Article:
OneRoof Property Report: Kiwis paying almost $300k more for a house than Brits in the UK

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Kiwi homeowners are forking out nearly $300,000 more for a typical home than house hunters in the United Kingdom, new figures reveal.

And new data from the OneRoof Property Report shows homes in areas such as South Auckland can be well above the UK average and – in some cases – approach London prices.

New Zealand’s median house price had now hit $779,000, soaring 25 per cent in the past year, the property report found.

That’s 57 per cent higher than Brits would typically expect to pay after the average UK price hit £256,000 (NZ$496,222) in March, according to the UK’s Land Registry office.

And Kiwi prices weren’t just steep compared to the UK. The Herald also found they were high compared to the median US of $372,400 (NZ$513,304), but slightly lower than Australia’s $624,997 (NZ$861,475) prices and Canada’s $695,697 (NZ$794,211) average price.

OneRoof editor Owen Vaughan said while comparing median and average prices was not an exact like for like, it showed Kiwi buyers faced being hit from both sides.

“What is a double whammy is that New Zealand houses are not only more expensive than the UK, but wages are also lower than what most British buyers would be on,” he said.

That New Zealand house prices had climbed above the likes of the UK and US, also helped to highlight how much cash Kiwis were pouring into the sector and just how much the market had skyrocketed over the past year.

Median prices in Māngere Bridge in Auckland’s south had now jumped to $1.32m, up $375,000 in 12 months, while Onehunga prices hit $1.3m, up $385,000, and Glen Innes prices were $1.27m, up $315,000.

Kiwi house hunters were now typically paying almost $300,000 more for a home than their counterparts in the UK. Photo / 123rf
Kiwi house hunters were now typically paying almost $300,000 more for a home than their counterparts in the UK. Photo / 123rf

That meant buying a home in one of these three suburbs would typically cost more than buying in London where the city’s average price was £640,373 (NZ$1.25m).

Overall, there were now 284 Auckland suburbs with median property values of $1m or higher, the OneRoof Property Report found.

That was up from 197 last quarter, and 118 a year ago.

New Zealand also now had 20 suburbs where buyers typically had to spend $2m or more to buy – while another 13 suburbs were likely to join them soon.

One year ago, there were just four suburbs with prices typically above $2m, and 11 three months ago.

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Whitford – in Auckland’s east where many homes sit on large, lifestyle blocks, has, meanwhile, joined Herne Bay as the only two suburbs where buyers will typically pay more than $3m to buy.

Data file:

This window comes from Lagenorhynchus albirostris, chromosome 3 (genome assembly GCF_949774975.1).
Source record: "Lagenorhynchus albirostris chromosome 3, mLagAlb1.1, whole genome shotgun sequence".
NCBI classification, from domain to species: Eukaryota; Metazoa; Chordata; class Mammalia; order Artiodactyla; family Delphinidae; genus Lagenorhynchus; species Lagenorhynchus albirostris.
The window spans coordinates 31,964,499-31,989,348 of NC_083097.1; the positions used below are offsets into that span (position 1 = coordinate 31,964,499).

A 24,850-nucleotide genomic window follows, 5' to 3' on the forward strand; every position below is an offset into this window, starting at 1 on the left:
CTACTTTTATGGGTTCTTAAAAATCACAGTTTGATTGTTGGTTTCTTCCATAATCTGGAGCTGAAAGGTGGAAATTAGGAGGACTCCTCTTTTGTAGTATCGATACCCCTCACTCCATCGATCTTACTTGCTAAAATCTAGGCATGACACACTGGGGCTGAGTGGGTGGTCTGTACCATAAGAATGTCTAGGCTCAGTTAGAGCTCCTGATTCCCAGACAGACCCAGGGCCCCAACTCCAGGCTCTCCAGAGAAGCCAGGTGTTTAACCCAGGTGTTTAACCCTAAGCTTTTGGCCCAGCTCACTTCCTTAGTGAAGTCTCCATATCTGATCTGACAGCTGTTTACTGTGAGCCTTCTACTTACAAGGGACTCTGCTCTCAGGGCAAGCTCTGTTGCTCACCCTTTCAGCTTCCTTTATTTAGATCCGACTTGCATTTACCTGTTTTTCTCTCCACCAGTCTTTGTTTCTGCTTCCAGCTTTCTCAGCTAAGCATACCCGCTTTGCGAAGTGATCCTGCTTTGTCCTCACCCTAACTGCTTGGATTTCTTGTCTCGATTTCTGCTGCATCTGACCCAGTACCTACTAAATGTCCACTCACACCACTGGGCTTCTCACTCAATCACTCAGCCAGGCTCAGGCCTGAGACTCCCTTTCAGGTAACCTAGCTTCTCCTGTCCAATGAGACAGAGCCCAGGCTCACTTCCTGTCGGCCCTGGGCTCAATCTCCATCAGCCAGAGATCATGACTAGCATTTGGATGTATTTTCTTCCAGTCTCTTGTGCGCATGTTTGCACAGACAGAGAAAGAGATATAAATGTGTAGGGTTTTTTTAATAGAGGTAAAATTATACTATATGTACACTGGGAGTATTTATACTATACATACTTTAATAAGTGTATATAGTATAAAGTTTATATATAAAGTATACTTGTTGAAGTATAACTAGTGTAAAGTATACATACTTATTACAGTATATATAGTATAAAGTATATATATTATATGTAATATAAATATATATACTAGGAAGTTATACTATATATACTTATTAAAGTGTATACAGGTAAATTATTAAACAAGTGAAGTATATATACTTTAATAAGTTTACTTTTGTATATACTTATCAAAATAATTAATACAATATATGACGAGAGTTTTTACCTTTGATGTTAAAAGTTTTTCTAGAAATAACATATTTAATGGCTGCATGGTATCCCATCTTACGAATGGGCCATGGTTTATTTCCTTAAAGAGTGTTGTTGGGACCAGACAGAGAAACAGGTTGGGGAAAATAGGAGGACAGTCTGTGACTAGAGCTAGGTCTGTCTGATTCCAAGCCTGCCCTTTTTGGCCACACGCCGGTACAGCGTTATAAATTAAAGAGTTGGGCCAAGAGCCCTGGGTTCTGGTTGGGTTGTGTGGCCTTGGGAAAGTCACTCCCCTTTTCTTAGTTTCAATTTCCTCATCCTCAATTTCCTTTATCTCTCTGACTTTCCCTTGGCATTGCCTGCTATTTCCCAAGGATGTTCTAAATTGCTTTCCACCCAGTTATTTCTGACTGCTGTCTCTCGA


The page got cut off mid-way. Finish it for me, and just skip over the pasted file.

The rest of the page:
St Marys Bay, rural Coatesville and Wellington’s Oriental Bay were also on their way to crossing the $3m threshold.

OneRoof’s Vaughan said the latest property report focused on glitzy luxury homes, yet it was the bottom of the market that was most “concerning”.

Auckland was now a city where most homes cost more than $1m, including an “explosion” in the number of homes selling closer to $2m.

The city had 25 per cent fewer properties selling under $1m compared to five years ago, and 37 per cent more selling for prices between $1m and $3m, according to the OneRoof and Valocity data.

That meant million dollar plus homes in formerly working-class suburbs, such as Manurewa, Mangere and Otahuhu, were now “common and no longer shocking”, Vaughan said.

“And it is those areas that used to be seen as affordable – and where prices were rapidly approaching the $1m mark – that are cause for concern,” he said.

That meant million dollar plus homes in formerly working class Auckland suburbs, such as  Manurewa, Mangere and Otahuhu, were now "common and no longer shocking". Photo / 123rf
That meant million dollar plus homes in formerly working class Auckland suburbs, such as Manurewa, Mangere and Otahuhu, were now “common and no longer shocking”. Photo / 123rf

“The trend is not good news if you are a first home buyer.”

The skyrocketing prices over the past year had heaped pressure on the Government to find ways to give more Kiwis the chance to buy their own home.

It responded by hitting investors with new taxes designed make property investing less profitable and so reduce buyer demand in the housing market.

The Reserve Bank also reintroduced lending restrictions to make it more difficult for investors and other buyers to access home loans.

The Government’s Treasury department this month predicted the measures would prove effective.

It now expected price growth to slow from a peak of 17.3 per cent this year to just 0.9 per cent by mid next year.

“This is a very sharp adjustment in house prices but a very necessary one,” Finance Minister Grant Robertson said.

Economist Tony Alexander agreed the chances were good that price growth would now slow down in the low and middle parts of the housing market.

But Derryn Mayne, owner of the Century 21 New Zealand real estate group, was not so confident.

“House prices will undoubtedly move to more sustainable levels after an unexpected frenzy over the past 12 months,” she said.

“However, less than 1 per cent in the next 12 months is a big call when buyer demand remains so strong, not to mention our borders and economy only opening wider.”

Meanwhile, Manawatu-Whanganui, Gisborne, Hawke’s Bay and Greater Wellington were the country’s hottest property markets over the past year, with house prices rising between 33 per cent and 39 per cent.

House prices in Otago and the West Coast rose the least in the last 12 months – opening them up as possibly the best places for a bargain – with each growing around 15 per cent.